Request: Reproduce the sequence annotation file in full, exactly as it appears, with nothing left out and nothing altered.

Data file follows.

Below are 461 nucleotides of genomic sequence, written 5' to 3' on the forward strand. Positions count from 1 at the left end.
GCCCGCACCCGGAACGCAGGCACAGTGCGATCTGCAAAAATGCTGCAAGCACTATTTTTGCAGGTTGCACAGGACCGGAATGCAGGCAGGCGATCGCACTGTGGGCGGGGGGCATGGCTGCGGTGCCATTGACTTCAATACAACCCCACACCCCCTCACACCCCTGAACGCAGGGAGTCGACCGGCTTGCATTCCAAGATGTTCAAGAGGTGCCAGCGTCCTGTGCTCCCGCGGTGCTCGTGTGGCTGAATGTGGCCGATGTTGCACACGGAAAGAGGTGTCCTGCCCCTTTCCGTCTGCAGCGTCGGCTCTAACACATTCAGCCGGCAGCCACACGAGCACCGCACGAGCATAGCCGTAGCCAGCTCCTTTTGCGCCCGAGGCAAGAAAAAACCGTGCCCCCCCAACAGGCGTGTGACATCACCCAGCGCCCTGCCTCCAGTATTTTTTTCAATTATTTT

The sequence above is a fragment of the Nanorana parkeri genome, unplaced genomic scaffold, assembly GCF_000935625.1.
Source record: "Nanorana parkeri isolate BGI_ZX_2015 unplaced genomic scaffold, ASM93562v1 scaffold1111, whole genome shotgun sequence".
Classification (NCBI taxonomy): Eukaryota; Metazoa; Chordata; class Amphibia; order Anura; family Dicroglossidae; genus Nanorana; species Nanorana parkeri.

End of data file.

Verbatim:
Below are 461 nucleotides of genomic sequence, written 5' to 3' on the forward strand. Positions count from 1 at the left end.
GCCCGCACCCGGAACGCAGGCACAGTGCGATCTGCAAAAATGCTGCAAGCACTATTTTTGCAGGTTGCACAGGACCGGAATGCAGGCAGGCGATCGCACTGTGGGCGGGGGGCATGGCTGCGGTGCCATTGACTTCAATACAACCCCACACCCCCTCACACCCCTGAACGCAGGGAGTCGACCGGCTTGCATTCCAAGATGTTCAAGAGGTGCCAGCGTCCTGTGCTCCCGCGGTGCTCGTGTGGCTGAATGTGGCCGATGTTGCACACGGAAAGAGGTGTCCTGCCCCTTTCCGTCTGCAGCGTCGGCTCTAACACATTCAGCCGGCAGCCACACGAGCACCGCACGAGCATAGCCGTAGCCAGCTCCTTTTGCGCCCGAGGCAAGAAAAAACCGTGCCCCCCCAACAGGCGTGTGACATCACCCAGCGCCCTGCCTCCAGTATTTTTTTCAATTATTTT

The sequence above is a fragment of the Nanorana parkeri genome, unplaced genomic scaffold, assembly GCF_000935625.1.
Source record: "Nanorana parkeri isolate BGI_ZX_2015 unplaced genomic scaffold, ASM93562v1 scaffold1111, whole genome shotgun sequence".
Classification (NCBI taxonomy): Eukaryota; Metazoa; Chordata; class Amphibia; order Anura; family Dicroglossidae; genus Nanorana; species Nanorana parkeri.